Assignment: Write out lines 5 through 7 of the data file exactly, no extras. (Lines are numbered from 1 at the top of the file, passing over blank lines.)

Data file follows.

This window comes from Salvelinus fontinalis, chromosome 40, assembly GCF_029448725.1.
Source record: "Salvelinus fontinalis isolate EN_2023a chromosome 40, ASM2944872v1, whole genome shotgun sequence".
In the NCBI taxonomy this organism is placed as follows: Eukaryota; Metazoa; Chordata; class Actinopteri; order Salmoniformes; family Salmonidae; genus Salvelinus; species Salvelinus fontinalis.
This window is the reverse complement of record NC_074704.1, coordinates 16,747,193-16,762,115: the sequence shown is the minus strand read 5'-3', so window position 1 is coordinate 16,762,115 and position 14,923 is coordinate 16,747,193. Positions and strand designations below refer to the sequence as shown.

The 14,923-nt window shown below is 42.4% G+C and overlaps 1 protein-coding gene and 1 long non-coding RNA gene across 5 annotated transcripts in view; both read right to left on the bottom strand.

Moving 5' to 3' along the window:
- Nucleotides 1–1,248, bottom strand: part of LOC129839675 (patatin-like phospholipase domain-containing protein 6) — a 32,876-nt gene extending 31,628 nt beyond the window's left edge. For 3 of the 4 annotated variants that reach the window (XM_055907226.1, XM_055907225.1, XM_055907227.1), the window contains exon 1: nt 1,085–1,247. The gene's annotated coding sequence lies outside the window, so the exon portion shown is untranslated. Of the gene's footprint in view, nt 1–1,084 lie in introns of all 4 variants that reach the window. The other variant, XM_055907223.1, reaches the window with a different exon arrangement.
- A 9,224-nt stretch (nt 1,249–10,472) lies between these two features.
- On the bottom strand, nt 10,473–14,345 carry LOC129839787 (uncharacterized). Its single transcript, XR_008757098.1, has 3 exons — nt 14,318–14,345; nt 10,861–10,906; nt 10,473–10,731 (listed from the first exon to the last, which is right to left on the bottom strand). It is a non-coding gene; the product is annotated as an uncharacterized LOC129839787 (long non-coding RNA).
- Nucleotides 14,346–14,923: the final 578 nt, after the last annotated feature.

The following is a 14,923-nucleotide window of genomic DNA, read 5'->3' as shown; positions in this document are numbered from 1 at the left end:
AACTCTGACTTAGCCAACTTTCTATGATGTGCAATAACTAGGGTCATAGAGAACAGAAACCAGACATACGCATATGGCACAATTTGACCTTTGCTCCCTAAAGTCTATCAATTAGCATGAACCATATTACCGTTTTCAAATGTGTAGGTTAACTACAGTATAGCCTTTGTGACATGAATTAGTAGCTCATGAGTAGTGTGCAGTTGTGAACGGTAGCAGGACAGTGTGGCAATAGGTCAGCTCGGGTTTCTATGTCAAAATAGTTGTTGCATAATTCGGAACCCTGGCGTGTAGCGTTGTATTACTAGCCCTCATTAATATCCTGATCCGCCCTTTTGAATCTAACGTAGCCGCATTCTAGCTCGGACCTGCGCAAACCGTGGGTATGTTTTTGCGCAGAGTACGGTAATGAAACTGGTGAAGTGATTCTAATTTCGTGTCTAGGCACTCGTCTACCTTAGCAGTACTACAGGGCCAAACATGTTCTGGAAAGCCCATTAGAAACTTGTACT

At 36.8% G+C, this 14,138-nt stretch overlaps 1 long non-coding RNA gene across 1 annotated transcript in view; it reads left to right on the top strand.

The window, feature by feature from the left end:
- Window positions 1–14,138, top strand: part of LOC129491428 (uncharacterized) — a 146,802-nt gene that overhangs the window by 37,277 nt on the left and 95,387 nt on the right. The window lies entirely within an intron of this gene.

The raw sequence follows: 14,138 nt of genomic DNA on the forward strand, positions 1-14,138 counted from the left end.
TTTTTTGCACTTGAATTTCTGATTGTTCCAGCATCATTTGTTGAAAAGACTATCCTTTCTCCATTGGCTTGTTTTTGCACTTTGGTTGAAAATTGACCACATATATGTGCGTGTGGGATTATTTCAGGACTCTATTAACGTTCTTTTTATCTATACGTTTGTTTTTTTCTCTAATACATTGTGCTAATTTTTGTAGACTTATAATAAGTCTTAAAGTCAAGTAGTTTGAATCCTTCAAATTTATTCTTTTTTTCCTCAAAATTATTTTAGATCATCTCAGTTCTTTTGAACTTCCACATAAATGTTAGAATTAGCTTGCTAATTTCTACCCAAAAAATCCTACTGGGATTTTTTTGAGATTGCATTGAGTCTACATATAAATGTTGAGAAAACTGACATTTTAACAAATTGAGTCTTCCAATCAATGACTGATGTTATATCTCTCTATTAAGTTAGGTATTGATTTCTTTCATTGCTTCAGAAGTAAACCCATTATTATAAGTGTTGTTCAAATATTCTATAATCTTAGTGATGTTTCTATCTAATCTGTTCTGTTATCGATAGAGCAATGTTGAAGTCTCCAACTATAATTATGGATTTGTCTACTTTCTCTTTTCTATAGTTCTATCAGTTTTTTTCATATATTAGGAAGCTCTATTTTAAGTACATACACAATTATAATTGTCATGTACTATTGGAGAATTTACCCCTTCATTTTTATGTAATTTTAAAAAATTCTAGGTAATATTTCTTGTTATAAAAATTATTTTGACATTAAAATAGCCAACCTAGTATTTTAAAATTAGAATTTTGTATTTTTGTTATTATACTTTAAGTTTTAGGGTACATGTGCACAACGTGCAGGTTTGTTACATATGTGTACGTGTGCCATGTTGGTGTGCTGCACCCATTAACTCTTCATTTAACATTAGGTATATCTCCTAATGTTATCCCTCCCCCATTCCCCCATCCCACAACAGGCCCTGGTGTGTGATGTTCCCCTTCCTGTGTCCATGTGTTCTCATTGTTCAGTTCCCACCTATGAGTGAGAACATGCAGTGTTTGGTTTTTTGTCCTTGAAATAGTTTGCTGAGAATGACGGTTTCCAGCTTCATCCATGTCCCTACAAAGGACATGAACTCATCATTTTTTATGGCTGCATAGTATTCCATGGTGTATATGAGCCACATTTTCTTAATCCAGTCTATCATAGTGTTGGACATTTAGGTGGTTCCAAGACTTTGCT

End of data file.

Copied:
The 14,923-nt window shown below is 42.4% G+C and overlaps 1 protein-coding gene and 1 long non-coding RNA gene across 5 annotated transcripts in view; both read right to left on the bottom strand.

Moving 5' to 3' along the window:
- Nucleotides 1–1,248, bottom strand: part of LOC129839675 (patatin-like phospholipase domain-containing protein 6) — a 32,876-nt gene extending 31,628 nt beyond the window's left edge. For 3 of the 4 annotated variants that reach the window (XM_055907226.1, XM_055907225.1, XM_055907227.1), the window contains exon 1: nt 1,085–1,247. The gene's annotated coding sequence lies outside the window, so the exon portion shown is untranslated. Of the gene's footprint in view, nt 1–1,084 lie in introns of all 4 variants that reach the window. The other variant, XM_055907223.1, reaches the window with a different exon arrangement.